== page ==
the ability to allow body temperature to rise, and exhaling dry air by recovering water that would otherwise be lost.

Domestication and conservation

Rock paintings indicate a domestic relationship between eland and bushmen. In Natal, South Africa, eland have been domesticated for use as both dairy and draft animals, and for their tough hides. On their own and in low-density areas, they are endangered by agricultural development, which diminishes their range, and by hunting. Their meat is considered delicious and is prized as a source of protein. Ranched eland are susceptible to ticks. These antelope also died in large numbers during the rinderpest epidemic of 1896. Conservationists support planned domestication since it preserves species otherwise threatened by the encroaching land use of humans. The populations of eland today are much reduced. These formerly abundant antelope are now found mainly in reserves in South Africa and Botswana.

See also Antelopes and gazelles.

Resources

BOOKS

Estes, Richard D. Behavior Guide to African Mammals. Berkeley: University of California, 1991.

Estes, Richard D. The Safari Companion. Post Mills, Vermont: Chelsea Green, 1993.

Haltenorth, T., and H. Diller. A Field Guide to the Mammals of Africa. London: Collins, 1992.

MacDonald, David, and Sasha Norris, eds. Encyclopedia of Mammals. New York: Facts on File, 2001.

Nowak, Ronald M. Walkers Encyclopedia of Mammals. 6th ed. Baltimore: Johns Hopkins University Press, 1999.

Vita Richman

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Eland

Eland (Taurotragus oryx) are the largest African antelopes, weighing up to a 2,205 lb (1,000 kg) and standing 6.6 ft (2 m) at the shoulder. They belong to the family Bovidae in the order Artiodactyla, the even-toed hoofed mammals . Eland belong to the tribe Tragelaphini, a closely-related group of spiral-horned antelopes, whose members are not territorial. Both sexes posses long horns, and females are slightly smaller than males.


Characteristics

The horns of eland are about 2 ft (0.6 m) long, with one or two tight spirals. Eland have five or six white stripes on their bodies and white markings on their legs as well. The young are reddish brown, while older males are a bluish gray. Other distinctive markings include a crest running along their spines, a tuft of hair on the tail (like a cow tail), and a large loose flap of skin below the neck (the dewlap). This adds to the eland's bulky appearance.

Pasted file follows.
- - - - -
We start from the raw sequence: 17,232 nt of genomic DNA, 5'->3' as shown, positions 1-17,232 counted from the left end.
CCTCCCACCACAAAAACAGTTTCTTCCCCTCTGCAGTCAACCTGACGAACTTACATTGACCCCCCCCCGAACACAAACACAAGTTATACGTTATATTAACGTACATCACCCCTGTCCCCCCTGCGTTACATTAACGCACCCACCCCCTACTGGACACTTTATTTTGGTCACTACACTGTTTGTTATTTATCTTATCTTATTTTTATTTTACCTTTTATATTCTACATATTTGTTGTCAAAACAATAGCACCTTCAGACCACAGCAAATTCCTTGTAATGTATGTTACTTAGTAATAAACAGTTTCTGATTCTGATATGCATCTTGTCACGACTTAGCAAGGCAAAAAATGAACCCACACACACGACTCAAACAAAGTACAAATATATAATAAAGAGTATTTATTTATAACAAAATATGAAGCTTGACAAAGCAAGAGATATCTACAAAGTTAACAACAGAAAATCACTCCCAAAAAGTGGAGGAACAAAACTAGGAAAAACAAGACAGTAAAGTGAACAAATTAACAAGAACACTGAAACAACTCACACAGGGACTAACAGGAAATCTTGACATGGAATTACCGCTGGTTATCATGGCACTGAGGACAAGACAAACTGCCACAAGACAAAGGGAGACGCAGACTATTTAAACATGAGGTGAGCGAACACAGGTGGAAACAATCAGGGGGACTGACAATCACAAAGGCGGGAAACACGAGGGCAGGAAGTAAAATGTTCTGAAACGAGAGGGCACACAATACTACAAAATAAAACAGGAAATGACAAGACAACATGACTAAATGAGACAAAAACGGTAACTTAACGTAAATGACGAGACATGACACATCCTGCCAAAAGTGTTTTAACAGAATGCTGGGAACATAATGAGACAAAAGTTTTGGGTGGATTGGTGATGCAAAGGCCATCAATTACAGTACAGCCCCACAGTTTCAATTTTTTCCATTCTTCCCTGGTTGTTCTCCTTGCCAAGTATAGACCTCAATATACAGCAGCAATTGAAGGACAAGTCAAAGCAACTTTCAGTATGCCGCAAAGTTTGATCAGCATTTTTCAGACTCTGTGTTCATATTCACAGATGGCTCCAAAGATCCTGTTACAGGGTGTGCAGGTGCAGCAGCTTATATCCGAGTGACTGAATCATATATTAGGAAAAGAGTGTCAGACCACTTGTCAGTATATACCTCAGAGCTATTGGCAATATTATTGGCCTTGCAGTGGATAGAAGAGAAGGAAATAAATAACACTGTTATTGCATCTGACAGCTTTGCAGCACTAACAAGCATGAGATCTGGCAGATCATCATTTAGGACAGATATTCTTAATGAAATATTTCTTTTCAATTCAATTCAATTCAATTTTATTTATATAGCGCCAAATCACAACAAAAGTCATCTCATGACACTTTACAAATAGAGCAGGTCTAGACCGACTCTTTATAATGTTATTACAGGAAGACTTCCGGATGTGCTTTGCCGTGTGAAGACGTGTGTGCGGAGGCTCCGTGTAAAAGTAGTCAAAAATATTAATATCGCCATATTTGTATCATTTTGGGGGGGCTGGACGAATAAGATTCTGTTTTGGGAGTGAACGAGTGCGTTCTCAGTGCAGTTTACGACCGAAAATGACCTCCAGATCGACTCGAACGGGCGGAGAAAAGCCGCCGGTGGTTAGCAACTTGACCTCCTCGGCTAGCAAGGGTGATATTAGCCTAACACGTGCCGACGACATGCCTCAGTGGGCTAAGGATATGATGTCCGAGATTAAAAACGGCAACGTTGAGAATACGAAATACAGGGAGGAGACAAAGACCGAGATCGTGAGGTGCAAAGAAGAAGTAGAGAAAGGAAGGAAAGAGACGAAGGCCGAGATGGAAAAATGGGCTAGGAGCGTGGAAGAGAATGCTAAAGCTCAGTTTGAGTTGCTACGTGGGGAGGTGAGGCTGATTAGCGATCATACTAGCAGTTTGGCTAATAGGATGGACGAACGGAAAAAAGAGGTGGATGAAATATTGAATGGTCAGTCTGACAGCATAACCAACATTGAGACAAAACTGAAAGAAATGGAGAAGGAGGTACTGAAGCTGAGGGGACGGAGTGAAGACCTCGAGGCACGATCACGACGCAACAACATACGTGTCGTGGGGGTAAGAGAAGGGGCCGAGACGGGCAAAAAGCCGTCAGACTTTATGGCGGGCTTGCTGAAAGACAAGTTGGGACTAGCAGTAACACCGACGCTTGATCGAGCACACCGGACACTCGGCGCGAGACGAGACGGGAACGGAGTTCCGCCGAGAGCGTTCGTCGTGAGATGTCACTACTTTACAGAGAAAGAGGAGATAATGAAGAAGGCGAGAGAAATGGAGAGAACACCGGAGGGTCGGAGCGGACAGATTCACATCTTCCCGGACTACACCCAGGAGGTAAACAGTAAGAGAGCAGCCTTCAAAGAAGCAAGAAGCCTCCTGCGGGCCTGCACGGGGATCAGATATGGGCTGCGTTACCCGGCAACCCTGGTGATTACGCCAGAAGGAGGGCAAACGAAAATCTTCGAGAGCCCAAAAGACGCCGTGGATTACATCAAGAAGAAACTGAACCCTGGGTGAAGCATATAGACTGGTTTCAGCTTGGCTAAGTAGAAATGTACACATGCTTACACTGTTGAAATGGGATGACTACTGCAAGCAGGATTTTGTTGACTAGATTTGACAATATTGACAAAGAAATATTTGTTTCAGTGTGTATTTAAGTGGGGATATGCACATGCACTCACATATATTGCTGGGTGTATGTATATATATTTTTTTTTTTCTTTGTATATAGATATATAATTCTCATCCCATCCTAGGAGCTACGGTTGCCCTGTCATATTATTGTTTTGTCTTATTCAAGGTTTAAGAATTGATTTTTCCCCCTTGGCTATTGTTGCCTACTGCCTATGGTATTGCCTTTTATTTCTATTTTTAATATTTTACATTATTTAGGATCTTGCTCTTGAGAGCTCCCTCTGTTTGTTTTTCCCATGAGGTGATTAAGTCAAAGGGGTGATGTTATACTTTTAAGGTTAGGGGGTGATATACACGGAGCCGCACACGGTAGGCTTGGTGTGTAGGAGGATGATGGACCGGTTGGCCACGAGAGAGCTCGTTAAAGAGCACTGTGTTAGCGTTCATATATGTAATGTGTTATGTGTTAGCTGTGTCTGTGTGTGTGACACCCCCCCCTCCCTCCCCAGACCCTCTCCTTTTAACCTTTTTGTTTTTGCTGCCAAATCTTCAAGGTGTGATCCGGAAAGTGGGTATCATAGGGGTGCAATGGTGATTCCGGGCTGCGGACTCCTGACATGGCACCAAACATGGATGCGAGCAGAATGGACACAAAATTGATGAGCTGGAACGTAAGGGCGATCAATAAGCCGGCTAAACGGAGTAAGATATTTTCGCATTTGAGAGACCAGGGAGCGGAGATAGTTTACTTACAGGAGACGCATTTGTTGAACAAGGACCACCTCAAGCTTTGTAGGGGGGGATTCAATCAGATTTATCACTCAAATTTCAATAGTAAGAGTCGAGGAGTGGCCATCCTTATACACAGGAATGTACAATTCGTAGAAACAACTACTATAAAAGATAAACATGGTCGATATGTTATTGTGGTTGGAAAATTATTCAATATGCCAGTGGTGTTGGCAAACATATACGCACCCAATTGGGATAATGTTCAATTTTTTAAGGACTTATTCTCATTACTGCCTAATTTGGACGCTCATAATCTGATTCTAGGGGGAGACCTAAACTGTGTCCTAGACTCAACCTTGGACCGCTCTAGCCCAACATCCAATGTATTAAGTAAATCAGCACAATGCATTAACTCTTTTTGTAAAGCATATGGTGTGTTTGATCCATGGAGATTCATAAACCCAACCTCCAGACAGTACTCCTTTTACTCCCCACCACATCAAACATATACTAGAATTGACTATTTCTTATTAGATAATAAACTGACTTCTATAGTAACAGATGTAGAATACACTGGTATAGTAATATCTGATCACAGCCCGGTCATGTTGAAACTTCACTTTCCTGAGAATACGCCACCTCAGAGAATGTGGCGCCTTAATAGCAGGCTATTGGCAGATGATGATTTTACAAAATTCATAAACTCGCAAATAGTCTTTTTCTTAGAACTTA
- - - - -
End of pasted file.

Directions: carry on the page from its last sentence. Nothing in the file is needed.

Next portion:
Eland are not fast runners, but they can trot at a speed of 13 mph (21 kph) for long periods and can easily jump over a 6 ft (2 m) fence. They are gregarious, living in loosely structured herds where bonding is only evident between mothers and their calves. The size of herds can be as large as 500 with subgroups made up of eland of the same gender and age. Their home range areas can encompass more than 150 sq mi (389 sq km) and they travel over greater distances throughout the year.

Female eland reach maturity at three years, males at four or five years. Males continue to grow even after maturity. Eland mate every other year. The gestation period lasts about nine months, resulting in a single calf. The newborn calf lies concealed in the grass or undergrowth for about a month and is visited for nursing by its mother twice a day. After this, the calf joins other young calves, forming a nursery group, watched over by female eland who protect the young from predators.


Adaptation

Eland can adapt to a wide range of conditions. They can be found in arid regions, savannas, woodland and grassland areas, and in mountain ranges as high as 15,000 ft (4,570 m). Eland, like all bovids, are ruminants (cud-chewing animals) living on a diet of leaves, fruits , seed pods, flowers, tubers, and bark . They sometimes break down higher branches with their horns to feed on leaves of trees. Eland are adept at picking out high quality food from among poorer vegetation, a habit known as foliage gleaning. During rainy seasons eland graze on green grass.